Disney's Five Best Heroes

1. Beast, Beauty and the Beast (1991)

The first male lead in Disney’s fairy tales to have a character arc, the Beast is not an easy person to like at first. It’s only when gentility subdues his angry despair that we care for him. Both Robby Benson’s performance and Glen Keane’s animation make him one of the most versatile characters in all of Disney, and likely all of animation. He can be monstrous in one sequence and endearing in the next. My only major quibble is I don't think we really see the point where he knows he loves Belle. It feels too sudden for me, but that’s more a story problem than a character problem. It does not diminish what a lovable brute this fellow is.

2. Quasimodo, The Hunchback of Notre Dame (1996)

Quasimodo also has a physical issue to overcome, but his personality is the polar opposite of the Beast. He has a boyish disposition and an imagination (depending on how you read the presence of those gargoyles), which is astonishing since he was raised by a man as cruel as Frollo. The question of man vs. monster takes on a deeper level in this story than just the outward appearance. Both Quasimodo and Frollo are denied Esmeralda’s romantic affection, and Quasimodo provides the loving and understanding response to counter Frollo’s maniacal obsession. His origin fills us with sympathy and his actions fill us with respect, proving yet again that the inside is what matters.

3. Tramp, Lady and the Tramp (1955)

To viewers of any age, the Tramp is a funny and dashing mutt despite, or perhaps because of, his untamed nature. However, it wasn’t until I grew up that I noticed how much his heroism contradicts his nature. Take the sequence where he saves Lady from alley dogs. A child may think they are chasing her because she’s an intruder, but an adult may realize it’s because Lady is in heat (as evidenced by those puppies at the end). That dimension makes us admire the Tramp even more. Instead of joining the other dogs in the chase, he fights them off in her defense. His nobility is strong enough to overcome his animal instinct (at least until night falls, nudge, nudge).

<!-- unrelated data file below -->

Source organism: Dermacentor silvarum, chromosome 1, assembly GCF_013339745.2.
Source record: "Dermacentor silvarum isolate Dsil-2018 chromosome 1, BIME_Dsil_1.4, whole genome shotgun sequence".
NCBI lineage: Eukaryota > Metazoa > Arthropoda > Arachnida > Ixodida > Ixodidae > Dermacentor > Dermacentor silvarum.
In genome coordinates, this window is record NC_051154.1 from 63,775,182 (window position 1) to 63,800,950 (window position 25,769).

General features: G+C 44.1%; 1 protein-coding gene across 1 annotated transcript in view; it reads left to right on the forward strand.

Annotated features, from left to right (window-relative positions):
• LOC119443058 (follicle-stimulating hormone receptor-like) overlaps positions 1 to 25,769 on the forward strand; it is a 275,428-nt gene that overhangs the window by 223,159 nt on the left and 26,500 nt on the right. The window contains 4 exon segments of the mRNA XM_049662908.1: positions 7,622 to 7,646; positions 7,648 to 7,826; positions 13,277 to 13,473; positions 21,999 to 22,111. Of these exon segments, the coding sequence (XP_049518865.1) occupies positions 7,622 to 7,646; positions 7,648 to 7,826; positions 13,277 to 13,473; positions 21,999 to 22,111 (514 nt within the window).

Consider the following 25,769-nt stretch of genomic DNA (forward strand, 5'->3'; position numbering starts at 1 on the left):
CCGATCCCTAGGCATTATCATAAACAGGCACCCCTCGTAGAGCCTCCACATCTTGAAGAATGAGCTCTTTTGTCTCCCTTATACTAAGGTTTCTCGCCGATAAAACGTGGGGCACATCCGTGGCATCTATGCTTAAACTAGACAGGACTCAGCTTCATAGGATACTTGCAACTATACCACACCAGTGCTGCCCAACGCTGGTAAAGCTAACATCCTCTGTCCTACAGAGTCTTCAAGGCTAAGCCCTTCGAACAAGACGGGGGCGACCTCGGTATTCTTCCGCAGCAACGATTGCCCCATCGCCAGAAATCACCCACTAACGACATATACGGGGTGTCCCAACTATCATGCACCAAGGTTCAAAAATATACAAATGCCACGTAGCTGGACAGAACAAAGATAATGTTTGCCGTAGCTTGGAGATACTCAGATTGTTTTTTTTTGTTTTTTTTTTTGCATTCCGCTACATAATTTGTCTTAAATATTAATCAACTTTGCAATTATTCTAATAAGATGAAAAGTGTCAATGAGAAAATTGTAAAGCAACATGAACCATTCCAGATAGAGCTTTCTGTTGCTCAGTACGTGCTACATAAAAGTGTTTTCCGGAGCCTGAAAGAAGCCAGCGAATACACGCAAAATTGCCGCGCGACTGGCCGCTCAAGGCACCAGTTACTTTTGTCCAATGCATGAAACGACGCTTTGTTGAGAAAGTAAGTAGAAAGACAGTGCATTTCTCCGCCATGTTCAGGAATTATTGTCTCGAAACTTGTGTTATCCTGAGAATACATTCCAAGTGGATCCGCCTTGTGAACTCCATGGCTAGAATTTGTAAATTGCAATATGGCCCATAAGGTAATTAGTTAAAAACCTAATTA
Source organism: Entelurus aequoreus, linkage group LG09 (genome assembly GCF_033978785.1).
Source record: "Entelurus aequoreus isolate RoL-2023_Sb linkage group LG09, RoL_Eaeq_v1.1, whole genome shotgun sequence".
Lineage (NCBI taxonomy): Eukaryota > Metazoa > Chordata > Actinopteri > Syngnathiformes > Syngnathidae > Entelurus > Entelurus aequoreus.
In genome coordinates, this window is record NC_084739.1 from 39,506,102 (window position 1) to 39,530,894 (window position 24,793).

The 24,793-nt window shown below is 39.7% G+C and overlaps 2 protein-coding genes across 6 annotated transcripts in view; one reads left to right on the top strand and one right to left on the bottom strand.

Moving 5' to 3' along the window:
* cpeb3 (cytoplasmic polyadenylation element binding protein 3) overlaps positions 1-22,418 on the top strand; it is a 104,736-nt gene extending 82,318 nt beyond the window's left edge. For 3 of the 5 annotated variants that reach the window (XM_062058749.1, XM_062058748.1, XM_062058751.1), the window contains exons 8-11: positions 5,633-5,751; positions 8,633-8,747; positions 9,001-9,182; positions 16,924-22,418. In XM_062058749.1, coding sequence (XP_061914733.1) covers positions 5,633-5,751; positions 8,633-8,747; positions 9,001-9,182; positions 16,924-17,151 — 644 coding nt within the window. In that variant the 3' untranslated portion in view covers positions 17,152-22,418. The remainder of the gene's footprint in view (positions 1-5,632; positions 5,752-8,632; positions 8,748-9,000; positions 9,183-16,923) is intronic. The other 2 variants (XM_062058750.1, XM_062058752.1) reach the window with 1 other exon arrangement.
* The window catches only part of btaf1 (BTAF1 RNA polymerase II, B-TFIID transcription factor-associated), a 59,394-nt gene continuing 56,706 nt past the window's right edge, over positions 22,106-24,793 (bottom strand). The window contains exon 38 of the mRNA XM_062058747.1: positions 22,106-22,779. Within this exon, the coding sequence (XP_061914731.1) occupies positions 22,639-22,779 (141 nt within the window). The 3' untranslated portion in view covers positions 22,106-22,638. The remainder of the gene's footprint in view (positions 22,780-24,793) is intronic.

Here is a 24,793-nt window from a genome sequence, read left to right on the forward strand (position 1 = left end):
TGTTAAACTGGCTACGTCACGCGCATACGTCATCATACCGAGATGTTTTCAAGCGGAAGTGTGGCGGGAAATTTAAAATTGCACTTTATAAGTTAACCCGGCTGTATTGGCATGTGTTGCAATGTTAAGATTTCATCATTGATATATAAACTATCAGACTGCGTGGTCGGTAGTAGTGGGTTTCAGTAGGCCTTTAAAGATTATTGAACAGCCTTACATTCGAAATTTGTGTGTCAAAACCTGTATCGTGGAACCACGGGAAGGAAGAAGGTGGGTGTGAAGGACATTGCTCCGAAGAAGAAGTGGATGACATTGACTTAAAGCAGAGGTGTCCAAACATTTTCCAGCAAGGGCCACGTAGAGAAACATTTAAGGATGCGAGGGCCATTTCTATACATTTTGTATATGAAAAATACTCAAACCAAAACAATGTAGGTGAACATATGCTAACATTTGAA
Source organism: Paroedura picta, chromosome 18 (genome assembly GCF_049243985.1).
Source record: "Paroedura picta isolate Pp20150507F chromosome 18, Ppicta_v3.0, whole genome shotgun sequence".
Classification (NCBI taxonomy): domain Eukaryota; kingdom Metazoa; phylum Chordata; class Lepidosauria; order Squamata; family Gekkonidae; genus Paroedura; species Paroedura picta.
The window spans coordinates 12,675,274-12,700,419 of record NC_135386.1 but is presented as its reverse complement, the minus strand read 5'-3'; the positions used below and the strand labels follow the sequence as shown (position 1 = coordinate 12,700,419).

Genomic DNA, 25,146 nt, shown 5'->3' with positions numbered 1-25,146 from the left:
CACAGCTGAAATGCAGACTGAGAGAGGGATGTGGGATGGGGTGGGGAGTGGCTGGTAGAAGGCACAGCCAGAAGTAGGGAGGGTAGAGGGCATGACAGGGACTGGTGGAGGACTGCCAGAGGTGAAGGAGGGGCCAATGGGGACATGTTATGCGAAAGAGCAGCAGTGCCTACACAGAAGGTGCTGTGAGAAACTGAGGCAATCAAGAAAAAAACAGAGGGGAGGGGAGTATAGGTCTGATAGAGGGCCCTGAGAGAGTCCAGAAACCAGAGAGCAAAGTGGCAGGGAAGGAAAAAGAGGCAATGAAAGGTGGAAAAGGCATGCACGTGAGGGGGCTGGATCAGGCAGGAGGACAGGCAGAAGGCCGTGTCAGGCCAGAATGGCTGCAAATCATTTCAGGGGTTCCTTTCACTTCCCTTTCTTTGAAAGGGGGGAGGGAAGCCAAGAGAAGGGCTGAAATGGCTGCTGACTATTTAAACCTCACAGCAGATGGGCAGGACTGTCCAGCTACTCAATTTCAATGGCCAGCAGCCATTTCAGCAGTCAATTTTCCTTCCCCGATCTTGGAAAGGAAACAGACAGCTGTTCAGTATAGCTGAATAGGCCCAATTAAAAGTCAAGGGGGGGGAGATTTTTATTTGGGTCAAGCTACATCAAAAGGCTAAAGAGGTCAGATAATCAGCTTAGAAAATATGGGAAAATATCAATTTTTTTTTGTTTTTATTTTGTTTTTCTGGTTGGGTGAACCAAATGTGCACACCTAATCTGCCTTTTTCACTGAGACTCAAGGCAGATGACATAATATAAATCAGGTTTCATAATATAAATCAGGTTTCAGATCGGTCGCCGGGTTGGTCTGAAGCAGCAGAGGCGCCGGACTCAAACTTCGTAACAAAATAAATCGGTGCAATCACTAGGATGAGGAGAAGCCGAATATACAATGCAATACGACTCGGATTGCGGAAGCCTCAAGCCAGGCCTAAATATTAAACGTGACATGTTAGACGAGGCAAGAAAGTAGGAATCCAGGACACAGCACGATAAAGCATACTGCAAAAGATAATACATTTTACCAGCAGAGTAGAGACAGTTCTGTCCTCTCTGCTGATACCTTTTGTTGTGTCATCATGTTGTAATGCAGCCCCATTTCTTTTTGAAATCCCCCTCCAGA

4. Basil, The Great Mouse Detective (1986)

The detective has always been a fascinating character type for me, and Basil was one of the first detectives I ever watched. Based more off of Henry Higgins than Sherlock Holmes, Basil is the type of character that is supremely intelligent yet socially inept. I’ve seen that type in various pieces of animation, but Basil is a more pleasant version of it than, say, Jimmy Neutron or Dexter from Dexter's Laboratory. He doesn’t forget his duty to vanquish criminals, though he is prone to overacting when he is outwitted and to becoming crazily happy when he can repel his enemy. His ego amuses us and frustrates the characters, but he still has the mind of a gentleman and the heart of a champion.